Facing all the books I want to read that are in stacks in my room, I decided that I will not be on the computer if I absolutely do not need to be, and I have stuck to that for the past week. Because of that, I was able to write two DVD reviews yesterday instead of one:

I, Claudius: 35th Anniversary Edition

The Getting of Wisdom

The Getting of Wisdom was posted this morning. The only DVD I have right now to review is the new Titanic miniseries by Julian Fellowes, lately famous for Downton Abbey, which I've not seen yet, though inevitably I will, just not as quickly as others seem to have flocked to it. I know class distinctions were commonplace in that time period, but I'm never fond of people looking down on others. Of course, I could be completely wrong about Downton Abbey in that respect, but still I'll wait. With the books I have going, including my own, as well as the few things I watch on TV such as Jeopardy!, The Big Bang Theory, and occasional episodes of Star Trek: The Next Generation, it might be nicer to watch Downton Abbey after we've moved to Henderson. Something to check out of my new local library, whichever one it might be, on a weekend.

I originally Tivo'd the Titanic miniseries, but when I learned that it was available for review (though in a Blu-Ray/DVD combo pack that only has the audio commentary for the first episode on the DVD, which is fine with me because it's less to do), I grabbed it because now I won't have to fast-forward through commercials! I get it all right away.

My decision not to spend so much time on the computer came at just the right moment. The Garden of Happy Endings by Barbara O'Neal was released on Tuesday, and I received my copy today, along with The Presidents Club: Inside the World's Most Exclusive Fraternity by Nancy Gibbs and Michael Duffy. My love of O'Neal's The Secret of Everything, which continues to motivate my intent to travel throughout New Mexico in the years to come, spurs me on to read The Garden of Happy Endings at first, and then I'll read The Presidents Club not only to learn of the relationships between sitting presidents and former presidents (such as Truman and Hoover, which starts off the book), but as research of my own since one of the presidential history books I want to write involves former presidents, though not how Gibbs and Duffy have done it. That they've hit upon this topic shows that I need to get moving on my own because someone else is bound to think of my idea soon enough. I want to write this particular book.

Last night, I wrote what may be the beginning of my novel about the artist with an unusual interest. I'm still not sure what this artist wants, what the reason would be to write this novel. I'm not giving up, though, because I want to follow this guy, to learn about his approach to art, what he gets out of it, what he hopes his art will do for others. I don't see him as the sort who thrives in big cities, who wants their art in as many galleries as possible. He's passionate about what he does, but he's not in constant pursuit of glory. That's all I know so far. I would like to include a few of my favorite places in Southern California as a thank you for helping me keep my sanity during these eight years. I'm not sure if these will be direct tributes or pieces of the places included in other places this guy goes to. I do know that I don't want to use Las Vegas for this novel. First, I'll be spending my time after I arrive exploring every single inch of that valley and ransacking the Nevada history sections. Second, I want to write a book about a certain aspect of Las Vegas history, and would rather keep the novel separate. And third, as I've found out living in the Santa Clarita Valley, it's more of a challenge to create if there's nothing inspiring around you. However, this guy finds inspiration often because he looks where most don't, even if there's nothing remarkable around him. This novel should be about him, not always the city that surrounds him.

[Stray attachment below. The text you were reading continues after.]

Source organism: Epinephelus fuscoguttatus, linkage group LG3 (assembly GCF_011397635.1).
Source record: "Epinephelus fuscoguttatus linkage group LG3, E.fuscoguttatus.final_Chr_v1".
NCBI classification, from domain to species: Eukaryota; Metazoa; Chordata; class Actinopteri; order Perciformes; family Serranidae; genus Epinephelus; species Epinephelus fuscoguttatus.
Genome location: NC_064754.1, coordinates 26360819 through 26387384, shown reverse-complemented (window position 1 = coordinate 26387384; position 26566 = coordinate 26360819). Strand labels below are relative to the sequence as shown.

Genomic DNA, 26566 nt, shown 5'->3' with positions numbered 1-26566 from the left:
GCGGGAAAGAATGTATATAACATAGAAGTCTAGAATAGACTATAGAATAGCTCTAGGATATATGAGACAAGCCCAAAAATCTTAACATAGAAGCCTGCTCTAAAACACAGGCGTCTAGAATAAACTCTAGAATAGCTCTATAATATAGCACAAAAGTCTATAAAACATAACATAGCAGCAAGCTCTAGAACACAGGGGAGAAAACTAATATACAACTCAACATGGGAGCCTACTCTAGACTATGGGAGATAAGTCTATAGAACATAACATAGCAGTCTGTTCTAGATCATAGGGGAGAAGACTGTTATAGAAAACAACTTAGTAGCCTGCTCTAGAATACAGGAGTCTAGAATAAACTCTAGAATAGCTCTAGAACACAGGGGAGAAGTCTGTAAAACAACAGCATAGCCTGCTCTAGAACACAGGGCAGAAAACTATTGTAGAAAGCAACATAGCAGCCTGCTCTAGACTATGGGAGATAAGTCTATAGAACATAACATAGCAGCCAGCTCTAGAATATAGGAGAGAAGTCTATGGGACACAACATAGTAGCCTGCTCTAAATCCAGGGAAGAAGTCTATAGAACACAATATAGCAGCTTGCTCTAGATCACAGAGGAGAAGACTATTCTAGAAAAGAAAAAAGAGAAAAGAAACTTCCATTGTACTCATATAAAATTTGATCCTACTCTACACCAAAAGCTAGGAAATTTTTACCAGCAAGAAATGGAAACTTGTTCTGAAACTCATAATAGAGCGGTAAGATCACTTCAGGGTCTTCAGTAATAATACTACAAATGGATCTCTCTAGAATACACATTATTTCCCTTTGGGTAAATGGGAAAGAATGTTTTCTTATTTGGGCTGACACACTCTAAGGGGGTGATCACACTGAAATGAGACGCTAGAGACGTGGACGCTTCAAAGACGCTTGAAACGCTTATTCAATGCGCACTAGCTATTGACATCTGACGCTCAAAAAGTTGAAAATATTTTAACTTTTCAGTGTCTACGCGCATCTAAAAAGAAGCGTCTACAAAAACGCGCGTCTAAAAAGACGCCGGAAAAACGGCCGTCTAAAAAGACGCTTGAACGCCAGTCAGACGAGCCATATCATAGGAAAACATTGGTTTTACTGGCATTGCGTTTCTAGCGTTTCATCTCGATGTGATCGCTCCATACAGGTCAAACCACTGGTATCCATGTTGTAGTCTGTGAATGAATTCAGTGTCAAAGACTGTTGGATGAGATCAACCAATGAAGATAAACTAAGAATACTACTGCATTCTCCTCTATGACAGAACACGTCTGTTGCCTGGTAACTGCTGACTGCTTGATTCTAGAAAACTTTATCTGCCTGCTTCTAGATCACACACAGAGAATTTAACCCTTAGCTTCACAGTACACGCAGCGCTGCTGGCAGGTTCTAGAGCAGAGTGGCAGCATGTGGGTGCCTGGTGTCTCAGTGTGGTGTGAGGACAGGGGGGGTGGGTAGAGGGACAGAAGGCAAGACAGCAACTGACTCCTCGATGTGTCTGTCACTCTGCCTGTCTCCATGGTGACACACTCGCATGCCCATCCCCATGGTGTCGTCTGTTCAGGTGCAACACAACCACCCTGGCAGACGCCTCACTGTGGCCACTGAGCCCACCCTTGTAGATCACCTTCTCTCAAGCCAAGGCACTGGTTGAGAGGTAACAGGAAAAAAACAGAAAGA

Even as I spend less time on the computer and more time reading, I want to listen to more chill music, more than I hear on the XM Radio in our house. I want to listen to more Schubert, more Gershwin, and I want to explore bluegrass music. I've always been curious about it, I've heard a bit on The Bluegrass Mix, but it's not enough. I want to learn its history, the pioneers of it, what it had back then that it retains today and what's different today. I think it stems from the soundtrack I heard waiting in line at Big Thunder Mountain Railroad at the Magic Kingdom at Walt Disney World all those years, and, of course, O Brother Where Art Thou?. I know bluegrass music is more than just that revival, and I want to know. That would involve spending more time on the computer in order to learn. Well then, I'll just keep a book with me if I have nothing to do on the computer and just want to listen.

Once I figure out where I want to go with this novel, then there's all the music I want again. It may even inform my writing.

For now, I've got nothing else to do on here, and The Garden of Happy Endings is sitting on the dining room table. That's not where it should be. I've got reading to do!